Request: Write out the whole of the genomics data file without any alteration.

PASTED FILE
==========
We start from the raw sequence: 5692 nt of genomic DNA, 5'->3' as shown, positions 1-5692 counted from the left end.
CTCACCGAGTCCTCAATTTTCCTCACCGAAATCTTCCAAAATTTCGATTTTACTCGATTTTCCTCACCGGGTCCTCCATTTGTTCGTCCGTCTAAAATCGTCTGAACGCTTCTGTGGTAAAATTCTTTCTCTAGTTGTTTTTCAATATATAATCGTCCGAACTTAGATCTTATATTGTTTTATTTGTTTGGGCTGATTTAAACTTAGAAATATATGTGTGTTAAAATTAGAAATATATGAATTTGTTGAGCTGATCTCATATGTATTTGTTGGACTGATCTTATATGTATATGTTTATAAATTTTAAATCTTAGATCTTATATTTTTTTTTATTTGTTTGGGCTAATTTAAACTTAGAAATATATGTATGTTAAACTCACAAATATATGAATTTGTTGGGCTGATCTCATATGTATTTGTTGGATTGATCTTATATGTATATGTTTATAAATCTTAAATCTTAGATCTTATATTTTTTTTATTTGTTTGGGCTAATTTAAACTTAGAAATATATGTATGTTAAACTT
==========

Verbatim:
We start from the raw sequence: 5692 nt of genomic DNA, 5'->3' as shown, positions 1-5692 counted from the left end.
CTCACCGAGTCCTCAATTTTCCTCACCGAAATCTTCCAAAATTTCGATTTTACTCGATTTTCCTCACCGGGTCCTCCATTTGTTCGTCCGTCTAAAATCGTCTGAACGCTTCTGTGGTAAAATTCTTTCTCTAGTTGTTTTTCAATATATAATCGTCCGAACTTAGATCTTATATTGTTTTATTTGTTTGGGCTGATTTAAACTTAGAAATATATGTGTGTTAAAATTAGAAATATATGAATTTGTTGAGCTGATCTCATATGTATTTGTTGGACTGATCTTATATGTATATGTTTATAAATTTTAAATCTTAGATCTTATATTTTTTTTTATTTGTTTGGGCTAATTTAAACTTAGAAATATATGTATGTTAAACTCACAAATATATGAATTTGTTGGGCTGATCTCATATGTATTTGTTGGATTGATCTTATATGTATATGTTTATAAATCTTAAATCTTAGATCTTATATTTTTTTTATTTGTTTGGGCTAATTTAAACTTAGAAATATATGTATGTTAAACTT